In the News

On Aug. 12, 2013, a federal court in New York found that the NYPD’s use of the stop-and-frisk practice was unconstitutional racial profiling. Almost one year to the day later, police gunned down Michael Brown — an 18-year-old, unarmed black man — during a street stop in Missouri. Don’t miss the connection, or the cycle of government violence against black Americans might never end.

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The Federal Communications Commission has extended the deadline for feedback on the issue of net neutrality by five days, making the new deadline September 15.

This follows reports that the Writers Guild of America was pushing for more feedback on the issue.

Los Angeles lawmakers were expected to vote Wednesday on a proposal to renegotiate or terminate an interest rate swap deal from the mid-2000s that critics say now costs the city millions of dollars a year in fees. If successful, the initiative could make the city the nation's largest to challenge ballooning Wall Street levies that accompany similar interest rate swap deals throughout the nation.

A year after a conservative U.S. Supreme Court majority gutted the crown jewel of the civil rights movement, the 1965 Voting Rights Act (VRA), the nation’s foremost voting rights attorneys say that racial discrimination in voting is rampant, especially in southern states where the the VRA helped to ensure access to the ballot.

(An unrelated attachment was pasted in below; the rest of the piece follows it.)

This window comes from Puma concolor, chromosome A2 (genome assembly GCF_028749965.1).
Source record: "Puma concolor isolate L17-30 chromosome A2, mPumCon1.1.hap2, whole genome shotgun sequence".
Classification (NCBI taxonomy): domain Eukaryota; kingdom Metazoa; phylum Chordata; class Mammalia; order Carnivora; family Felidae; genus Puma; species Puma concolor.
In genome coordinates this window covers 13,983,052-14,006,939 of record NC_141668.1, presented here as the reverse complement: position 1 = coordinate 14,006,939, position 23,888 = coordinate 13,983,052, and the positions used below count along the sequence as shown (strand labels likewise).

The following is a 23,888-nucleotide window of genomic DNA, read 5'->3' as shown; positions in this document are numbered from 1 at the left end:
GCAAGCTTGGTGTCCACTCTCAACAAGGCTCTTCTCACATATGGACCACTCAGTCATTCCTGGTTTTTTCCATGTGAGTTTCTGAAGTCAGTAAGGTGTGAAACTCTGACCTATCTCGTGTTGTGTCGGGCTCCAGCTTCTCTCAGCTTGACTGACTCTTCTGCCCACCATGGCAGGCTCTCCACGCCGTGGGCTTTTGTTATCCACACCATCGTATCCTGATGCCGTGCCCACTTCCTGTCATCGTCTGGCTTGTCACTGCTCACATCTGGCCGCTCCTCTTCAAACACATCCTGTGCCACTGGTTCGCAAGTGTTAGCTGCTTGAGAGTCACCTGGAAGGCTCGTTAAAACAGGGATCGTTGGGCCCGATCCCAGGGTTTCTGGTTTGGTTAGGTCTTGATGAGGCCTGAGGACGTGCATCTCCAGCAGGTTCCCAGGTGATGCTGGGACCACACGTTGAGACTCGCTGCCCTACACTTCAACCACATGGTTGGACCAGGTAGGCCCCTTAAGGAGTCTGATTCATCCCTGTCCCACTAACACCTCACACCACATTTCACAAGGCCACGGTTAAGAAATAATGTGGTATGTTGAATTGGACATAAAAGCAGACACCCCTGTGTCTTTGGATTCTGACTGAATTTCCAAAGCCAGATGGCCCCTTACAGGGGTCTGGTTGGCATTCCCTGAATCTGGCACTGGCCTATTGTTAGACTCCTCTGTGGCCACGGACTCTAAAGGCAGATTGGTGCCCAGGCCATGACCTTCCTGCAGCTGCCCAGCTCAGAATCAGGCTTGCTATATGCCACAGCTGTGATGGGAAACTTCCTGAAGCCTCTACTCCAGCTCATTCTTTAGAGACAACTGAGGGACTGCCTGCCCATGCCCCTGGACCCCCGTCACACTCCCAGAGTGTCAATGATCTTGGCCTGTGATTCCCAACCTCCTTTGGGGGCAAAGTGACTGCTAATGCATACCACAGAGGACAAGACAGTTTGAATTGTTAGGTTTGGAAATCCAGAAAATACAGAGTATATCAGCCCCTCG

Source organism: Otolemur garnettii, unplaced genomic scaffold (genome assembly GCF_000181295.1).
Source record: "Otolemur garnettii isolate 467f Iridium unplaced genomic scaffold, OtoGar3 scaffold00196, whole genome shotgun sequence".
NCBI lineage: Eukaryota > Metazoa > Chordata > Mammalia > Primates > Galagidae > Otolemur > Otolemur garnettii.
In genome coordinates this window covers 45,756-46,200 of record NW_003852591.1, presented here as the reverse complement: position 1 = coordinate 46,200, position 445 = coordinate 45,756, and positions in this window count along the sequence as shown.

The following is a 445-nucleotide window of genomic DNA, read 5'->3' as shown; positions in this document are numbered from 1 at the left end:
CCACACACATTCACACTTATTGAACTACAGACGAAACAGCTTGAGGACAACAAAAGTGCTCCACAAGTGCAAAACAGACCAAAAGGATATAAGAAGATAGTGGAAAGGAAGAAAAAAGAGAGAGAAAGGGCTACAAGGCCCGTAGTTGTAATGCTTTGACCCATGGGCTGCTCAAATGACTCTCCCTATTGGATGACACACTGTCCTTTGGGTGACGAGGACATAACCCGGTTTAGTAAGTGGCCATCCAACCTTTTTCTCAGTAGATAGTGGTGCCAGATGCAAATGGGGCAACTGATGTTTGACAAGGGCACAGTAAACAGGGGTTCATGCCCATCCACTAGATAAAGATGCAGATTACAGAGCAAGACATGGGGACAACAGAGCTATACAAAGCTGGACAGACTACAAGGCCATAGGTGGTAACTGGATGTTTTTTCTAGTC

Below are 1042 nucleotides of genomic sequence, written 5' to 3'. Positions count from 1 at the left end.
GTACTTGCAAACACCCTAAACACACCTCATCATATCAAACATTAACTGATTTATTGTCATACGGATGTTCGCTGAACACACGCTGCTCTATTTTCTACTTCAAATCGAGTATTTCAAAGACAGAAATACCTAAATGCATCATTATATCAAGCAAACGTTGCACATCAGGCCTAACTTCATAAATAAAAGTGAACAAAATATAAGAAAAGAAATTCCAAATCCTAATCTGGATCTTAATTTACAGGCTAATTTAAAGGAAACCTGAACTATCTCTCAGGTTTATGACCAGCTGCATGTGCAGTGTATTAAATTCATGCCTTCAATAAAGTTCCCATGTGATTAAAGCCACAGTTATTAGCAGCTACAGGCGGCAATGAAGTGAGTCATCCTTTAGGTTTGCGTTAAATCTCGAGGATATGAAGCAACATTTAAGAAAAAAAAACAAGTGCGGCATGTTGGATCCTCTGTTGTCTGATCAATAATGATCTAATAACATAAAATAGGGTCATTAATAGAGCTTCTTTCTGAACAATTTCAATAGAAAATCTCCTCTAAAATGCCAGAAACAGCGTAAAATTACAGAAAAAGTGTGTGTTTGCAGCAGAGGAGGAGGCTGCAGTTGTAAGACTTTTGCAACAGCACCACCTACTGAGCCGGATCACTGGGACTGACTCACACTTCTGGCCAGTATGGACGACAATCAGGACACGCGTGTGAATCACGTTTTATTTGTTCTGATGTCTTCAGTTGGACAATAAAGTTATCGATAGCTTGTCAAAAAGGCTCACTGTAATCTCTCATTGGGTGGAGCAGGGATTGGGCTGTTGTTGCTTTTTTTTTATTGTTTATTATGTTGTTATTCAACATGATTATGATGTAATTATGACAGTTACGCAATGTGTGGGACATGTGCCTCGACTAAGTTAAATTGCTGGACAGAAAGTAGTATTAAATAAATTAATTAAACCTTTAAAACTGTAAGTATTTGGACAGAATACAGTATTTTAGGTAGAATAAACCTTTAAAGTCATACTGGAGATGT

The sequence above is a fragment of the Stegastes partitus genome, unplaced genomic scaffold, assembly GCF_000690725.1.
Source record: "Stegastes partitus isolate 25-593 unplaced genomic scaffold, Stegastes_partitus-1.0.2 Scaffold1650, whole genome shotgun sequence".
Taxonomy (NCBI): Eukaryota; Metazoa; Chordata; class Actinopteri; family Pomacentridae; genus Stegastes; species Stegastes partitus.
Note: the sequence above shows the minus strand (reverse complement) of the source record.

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Even amid the battles over the implementation of Common Core reading and math standards, and the sparring over reforming the nation’s dysfunctional immigration system, an old debate is flourishing again: How to stem unwed pregnancy and the chronic poverty among out-of-wedlock households that are caused and exacerbated by it.

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A new executive order from President Obama will make it harder for companies to win federal contracts if they violate their workers’ rights and withhold their wages, the White House announced Thursday.

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On Tuesday, Kevyn Orr, the emergency manager of Detroit, transferred control of the city’s water and sewage board to the elected mayor, Mike Duggan.

When Walmart pays its workers so little that they need food stamps to survive, they're also investing in a steady profit stream. Even though their prices are roughly the same or even more than their local competition, Walmart's excessive marketing of "low prices" makes them a first-choice supermarket for people living in poverty, including their employees.

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Once upon a time, America invested in its young people so that they could enter the world without debt. College was meant to provide opportunity and strengthen the overall economy by creating a better- educated workforce. Looking at the numbers today, I can only think that our current system has failed this generation.

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On Tuesday morning, for the ninth time in less than a year and half, low-wage employees working for federal contractors are going on strike.

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